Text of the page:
Also, it is still unclear whether internalization is necessary for PA to induce inflammatory response, since previous reports demonstrated that adhesion may be directly related to production of inflammatory cytokines 40, 41. Our study indicates that internalization may be required for increased production in inflammatory cytokine, since blocking PA entry to cells did correlate with reduced cytokine release, consistent with some others’ reports 20, 30. Gulbins and colleagues 42 showed that adhesion is necessary for PA-induced activation of mitochondrial damage and stress-activated protein kinases.

In conclusion, we have demonstrated that the Src tyrosine kinase Lyn plays a major role in PA infection through raft-mediated mechanisms. The data are confirmed by suppressing the key proteins Lyn and TLR2 with DN transfection. We also revealed that Lyn is activated at its key tyrosine site (Tyr397) during PA infection. Our studies represent a new mechanism that the typical immuno-inhibitor Lyn is critically linked to PA infection of alveolar epithelial cells, which may imply a role in controlling PA infection and may have potential use for designing therapeutic strategies.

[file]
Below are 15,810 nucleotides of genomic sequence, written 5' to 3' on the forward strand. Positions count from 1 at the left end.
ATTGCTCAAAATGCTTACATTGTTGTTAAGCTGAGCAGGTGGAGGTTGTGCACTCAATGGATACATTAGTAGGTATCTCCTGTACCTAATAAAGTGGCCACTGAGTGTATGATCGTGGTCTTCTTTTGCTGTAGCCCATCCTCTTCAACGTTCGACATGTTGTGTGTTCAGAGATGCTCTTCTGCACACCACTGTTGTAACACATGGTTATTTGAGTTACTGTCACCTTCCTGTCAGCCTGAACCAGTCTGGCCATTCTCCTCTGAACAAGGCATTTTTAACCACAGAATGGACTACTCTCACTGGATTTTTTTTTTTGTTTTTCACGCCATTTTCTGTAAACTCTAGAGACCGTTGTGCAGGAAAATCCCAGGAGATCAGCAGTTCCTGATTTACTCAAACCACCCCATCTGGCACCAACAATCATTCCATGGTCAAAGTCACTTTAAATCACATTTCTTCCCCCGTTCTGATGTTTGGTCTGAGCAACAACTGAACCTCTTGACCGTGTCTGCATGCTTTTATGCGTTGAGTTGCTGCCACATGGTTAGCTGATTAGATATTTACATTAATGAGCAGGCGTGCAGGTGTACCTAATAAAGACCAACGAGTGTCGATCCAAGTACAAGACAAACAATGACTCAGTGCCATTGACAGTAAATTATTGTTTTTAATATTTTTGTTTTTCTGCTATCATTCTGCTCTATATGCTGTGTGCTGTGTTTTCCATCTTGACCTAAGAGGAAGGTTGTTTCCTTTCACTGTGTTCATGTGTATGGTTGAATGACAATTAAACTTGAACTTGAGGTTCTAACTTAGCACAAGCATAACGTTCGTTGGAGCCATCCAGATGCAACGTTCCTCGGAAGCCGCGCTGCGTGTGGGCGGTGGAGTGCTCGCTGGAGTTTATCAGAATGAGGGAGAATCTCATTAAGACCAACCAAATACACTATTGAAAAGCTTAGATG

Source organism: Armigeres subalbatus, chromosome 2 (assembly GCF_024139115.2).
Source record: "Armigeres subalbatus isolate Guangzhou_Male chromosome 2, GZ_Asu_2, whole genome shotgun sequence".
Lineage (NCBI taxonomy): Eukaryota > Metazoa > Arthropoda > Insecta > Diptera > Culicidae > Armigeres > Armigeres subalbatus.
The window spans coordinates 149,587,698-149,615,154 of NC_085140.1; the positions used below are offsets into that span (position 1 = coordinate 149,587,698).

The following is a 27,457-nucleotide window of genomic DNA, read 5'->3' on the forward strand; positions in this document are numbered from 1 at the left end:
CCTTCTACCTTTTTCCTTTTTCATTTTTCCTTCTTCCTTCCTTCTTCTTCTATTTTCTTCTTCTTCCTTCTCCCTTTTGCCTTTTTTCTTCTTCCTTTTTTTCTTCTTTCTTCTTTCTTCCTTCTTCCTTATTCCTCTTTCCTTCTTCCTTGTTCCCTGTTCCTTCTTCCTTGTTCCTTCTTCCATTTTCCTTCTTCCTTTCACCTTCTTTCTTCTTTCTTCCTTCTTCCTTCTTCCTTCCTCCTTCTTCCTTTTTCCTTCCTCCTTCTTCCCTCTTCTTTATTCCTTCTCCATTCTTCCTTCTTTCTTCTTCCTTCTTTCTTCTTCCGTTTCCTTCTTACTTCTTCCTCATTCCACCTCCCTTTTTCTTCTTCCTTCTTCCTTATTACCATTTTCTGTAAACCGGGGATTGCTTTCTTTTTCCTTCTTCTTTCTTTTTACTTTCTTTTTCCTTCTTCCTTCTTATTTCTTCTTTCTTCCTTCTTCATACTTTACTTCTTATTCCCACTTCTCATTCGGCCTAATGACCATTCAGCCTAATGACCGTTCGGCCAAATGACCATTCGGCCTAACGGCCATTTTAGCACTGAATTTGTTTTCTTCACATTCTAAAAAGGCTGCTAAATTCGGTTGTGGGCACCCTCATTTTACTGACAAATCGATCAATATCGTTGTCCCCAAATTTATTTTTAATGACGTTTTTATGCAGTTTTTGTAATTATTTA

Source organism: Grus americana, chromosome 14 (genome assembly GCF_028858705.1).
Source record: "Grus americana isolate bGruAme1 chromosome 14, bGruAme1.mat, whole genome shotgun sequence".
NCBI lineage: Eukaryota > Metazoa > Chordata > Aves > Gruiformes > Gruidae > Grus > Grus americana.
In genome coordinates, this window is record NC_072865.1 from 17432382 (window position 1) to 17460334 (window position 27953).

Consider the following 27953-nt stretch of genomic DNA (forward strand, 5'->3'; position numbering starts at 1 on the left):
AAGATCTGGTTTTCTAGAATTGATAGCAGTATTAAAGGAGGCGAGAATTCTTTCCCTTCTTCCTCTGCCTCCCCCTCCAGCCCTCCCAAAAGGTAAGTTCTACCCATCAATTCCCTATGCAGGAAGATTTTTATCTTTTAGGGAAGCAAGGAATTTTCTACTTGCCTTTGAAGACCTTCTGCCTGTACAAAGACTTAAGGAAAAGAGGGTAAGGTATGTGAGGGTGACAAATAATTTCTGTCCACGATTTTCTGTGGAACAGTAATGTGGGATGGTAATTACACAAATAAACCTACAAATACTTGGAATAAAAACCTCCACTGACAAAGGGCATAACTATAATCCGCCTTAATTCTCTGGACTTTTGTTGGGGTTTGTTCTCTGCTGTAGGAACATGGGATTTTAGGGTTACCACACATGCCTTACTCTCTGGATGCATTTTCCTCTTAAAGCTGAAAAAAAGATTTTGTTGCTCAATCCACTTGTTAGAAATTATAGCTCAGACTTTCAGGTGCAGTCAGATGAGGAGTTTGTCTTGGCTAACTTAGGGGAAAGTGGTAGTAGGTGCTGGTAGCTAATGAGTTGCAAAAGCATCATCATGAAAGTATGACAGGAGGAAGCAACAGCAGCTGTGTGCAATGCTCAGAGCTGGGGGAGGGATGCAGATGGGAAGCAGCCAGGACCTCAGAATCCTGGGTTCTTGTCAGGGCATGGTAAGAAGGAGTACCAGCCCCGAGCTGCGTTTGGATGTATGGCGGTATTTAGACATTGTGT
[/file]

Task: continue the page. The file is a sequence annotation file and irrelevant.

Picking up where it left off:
Materials and Methods

Cells

Human alveolar epithelial A549 cells were purchased from American Type Culture Collection (Manassas, VA). Rat AEC II cells were isolated from female Sprague-Dawley rats (Harlan, Indianapolis, IN) as previously described 4345. The cells were isolated using IgG panning method 43 and cultured on plates or chamber slides in DMEM (Cellgro Mediatech Inc., Herndon, VA) with 10% newborn bovine serum (Highclone, Logan, UT) 46. Phenotypes of epithelial cells were confirmed by Tannic staining, lamellar bodies (TEM), and staining with antibodies against pan-cytokeratin, and SP-C (Sigma-Aldrich, St. Lous, MO) prior to and during experiments 47.